And then there is Mary. Mary who could not leave. Mary whose grief could not be abated. Mary who is not concerned with doubt but only wants to hold on to this man that she loved. Grief-stricken Mary, whose only fear is that she will forget—forget his face, his voice, his touch. She is not willing for him to be gone and is desperately clinging to whatever vestiges of him that remain. And in her grief, when she thought she could suffer nothing more, she discovered that he has been taken away, that he is gone.. She cannot even be awed by the presence of angels due to her singular focus—where is her Lord? So when she turns around, she cannot recognize Jesus in his resurrected state—because she is still holding on to his earthly, human state. Mary cannot recognize the divine—angelic or godly because her focus is still on that of human affairs. Grief and doubt and despair are not part of the heavenly realm but they are so much a part of the earthly one. When she is able to peer through that darkened veil and light punctures her soul—it is not her eyes that manifest the risen Lord, it is her ears. The sound of his voice as he calls her name, “Mary!” And in that moment, she knows who he is and all the grief and doubt and despair of the last few days will dissipate and her heart will be full of joy and peace and hope once more.
Mary helps us to understand our fears and our faith. It is not the suffering that she despairs of, it is the loss, the feelings of abandonment, being left alone, being left behind. That is what terrifies her. She clings to the Jesus she knows in this world because she has no knowledge of the next. Maybe that is why, upon recognizing him in his resurrected state, she calls him “Teacher” instead of Lord or Savior or Jesus. Jesus will no longer teach her how to walk in this world, but how to live in the next one. And living in the kingdom of God is about releasing fear and embracing a presence that is not always physical—the presence of the divine, Emmanuel, God with us, who is no longer dependent on flesh and bone but love and trust.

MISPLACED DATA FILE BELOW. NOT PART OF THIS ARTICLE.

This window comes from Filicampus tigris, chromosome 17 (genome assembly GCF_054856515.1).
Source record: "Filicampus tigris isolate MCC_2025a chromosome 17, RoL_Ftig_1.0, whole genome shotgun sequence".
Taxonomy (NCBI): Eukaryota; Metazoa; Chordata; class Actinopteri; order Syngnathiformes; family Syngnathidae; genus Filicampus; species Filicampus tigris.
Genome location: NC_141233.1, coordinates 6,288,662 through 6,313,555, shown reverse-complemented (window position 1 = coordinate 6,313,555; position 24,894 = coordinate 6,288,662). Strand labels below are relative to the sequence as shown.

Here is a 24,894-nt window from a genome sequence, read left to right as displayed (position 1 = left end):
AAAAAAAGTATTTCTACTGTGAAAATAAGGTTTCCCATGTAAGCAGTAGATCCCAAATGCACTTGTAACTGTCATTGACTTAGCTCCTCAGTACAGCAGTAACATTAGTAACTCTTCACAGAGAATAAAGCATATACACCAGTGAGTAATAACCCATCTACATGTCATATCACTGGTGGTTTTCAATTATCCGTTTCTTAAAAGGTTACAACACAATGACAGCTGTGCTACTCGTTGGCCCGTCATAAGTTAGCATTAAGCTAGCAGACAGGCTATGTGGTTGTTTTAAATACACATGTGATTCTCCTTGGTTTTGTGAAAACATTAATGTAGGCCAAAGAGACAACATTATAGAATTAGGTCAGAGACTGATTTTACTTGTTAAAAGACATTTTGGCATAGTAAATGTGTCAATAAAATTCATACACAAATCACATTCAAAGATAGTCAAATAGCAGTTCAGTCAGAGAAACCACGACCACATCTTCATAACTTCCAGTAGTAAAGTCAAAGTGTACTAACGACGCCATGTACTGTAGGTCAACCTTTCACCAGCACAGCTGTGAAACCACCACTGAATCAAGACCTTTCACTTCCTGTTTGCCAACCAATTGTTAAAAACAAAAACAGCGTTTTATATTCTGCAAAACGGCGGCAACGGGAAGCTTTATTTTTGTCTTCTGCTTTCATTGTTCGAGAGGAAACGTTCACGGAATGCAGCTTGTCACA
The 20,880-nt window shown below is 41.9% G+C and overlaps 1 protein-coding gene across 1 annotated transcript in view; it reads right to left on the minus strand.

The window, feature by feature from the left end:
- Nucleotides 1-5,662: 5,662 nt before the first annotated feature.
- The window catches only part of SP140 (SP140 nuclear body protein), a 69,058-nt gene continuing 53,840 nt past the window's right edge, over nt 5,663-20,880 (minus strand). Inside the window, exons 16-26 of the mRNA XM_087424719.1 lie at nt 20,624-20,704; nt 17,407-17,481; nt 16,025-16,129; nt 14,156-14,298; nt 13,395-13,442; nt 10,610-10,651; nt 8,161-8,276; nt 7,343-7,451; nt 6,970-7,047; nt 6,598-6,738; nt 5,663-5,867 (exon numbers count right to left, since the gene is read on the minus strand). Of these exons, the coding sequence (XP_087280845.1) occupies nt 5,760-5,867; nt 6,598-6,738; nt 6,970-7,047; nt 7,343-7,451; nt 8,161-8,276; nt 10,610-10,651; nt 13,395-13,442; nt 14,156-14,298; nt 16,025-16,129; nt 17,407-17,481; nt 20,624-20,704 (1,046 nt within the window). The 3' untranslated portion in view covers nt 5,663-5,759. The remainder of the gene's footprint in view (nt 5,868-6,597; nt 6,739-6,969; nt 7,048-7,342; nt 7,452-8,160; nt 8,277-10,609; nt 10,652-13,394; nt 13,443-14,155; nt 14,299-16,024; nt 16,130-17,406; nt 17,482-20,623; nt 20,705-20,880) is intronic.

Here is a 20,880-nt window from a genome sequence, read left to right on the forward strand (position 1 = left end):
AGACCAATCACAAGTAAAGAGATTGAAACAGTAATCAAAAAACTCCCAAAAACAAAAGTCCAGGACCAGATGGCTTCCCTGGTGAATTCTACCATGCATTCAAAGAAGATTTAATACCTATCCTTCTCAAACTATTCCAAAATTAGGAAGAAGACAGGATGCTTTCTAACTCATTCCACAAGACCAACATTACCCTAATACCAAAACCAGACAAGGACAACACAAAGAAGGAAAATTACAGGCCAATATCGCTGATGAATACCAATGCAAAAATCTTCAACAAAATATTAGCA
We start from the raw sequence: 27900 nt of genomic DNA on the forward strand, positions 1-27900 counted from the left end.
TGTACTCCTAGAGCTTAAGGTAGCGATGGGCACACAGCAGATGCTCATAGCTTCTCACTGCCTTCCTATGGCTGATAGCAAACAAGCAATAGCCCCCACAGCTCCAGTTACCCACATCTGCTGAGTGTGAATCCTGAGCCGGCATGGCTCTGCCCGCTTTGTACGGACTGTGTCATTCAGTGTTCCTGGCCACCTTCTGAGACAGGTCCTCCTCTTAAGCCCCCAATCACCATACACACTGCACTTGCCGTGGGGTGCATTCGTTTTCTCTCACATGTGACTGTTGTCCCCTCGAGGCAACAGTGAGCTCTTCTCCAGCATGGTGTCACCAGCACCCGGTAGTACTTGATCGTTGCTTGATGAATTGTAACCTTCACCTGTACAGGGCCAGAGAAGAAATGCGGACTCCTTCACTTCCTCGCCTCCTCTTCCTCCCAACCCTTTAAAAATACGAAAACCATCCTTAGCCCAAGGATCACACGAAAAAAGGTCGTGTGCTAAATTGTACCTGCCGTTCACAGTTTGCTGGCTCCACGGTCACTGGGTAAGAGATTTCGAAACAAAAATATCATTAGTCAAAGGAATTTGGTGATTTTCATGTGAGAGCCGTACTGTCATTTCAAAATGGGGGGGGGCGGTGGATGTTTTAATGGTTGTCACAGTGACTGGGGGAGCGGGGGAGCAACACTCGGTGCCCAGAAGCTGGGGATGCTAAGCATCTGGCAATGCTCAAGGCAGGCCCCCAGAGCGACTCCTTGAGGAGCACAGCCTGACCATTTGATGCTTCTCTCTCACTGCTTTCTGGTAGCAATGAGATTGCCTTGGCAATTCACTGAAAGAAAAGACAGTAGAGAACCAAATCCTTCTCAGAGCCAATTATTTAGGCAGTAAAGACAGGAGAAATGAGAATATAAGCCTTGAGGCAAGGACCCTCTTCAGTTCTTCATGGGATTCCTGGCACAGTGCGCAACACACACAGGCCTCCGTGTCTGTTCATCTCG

We love God and we trust that he will be with us and never abandon us—that is the message of the empty tomb. The cross has taught us that God does not save us from suffering, but through suffering, and the resurrection teaches us that suffering is not the end. Mary has seen Jesus in the garden. She thought he was a gardener and upon recognizing him called him teacher. When she sees the disciples the next time she will tell them she has seen the Lord. Gardener, teacher, Lord these are the ways in which the resurrected Christ—the divine being makes himself known to Mary. They bring the promise of new things, of good things, of things that will bring us hope and peace and joy. Maybe those are the better words to associate with this happy morning—the words of our faith. The light of Christ has vanquished the darkness of grief, doubt, and despair. Jesus has not gone; God has not abandoned us. The divine has known our suffering and invites us into his light.
Easter Year C: Acts 10:34-43; Psalm 118:1-2, 14-24; I Corinthians 15:19-26; John 20: 1-18
Church of the Ascension – Episcopal, Montgomery, AL
Sunday, April 21, 2019
The Rev. Candice B. Frazer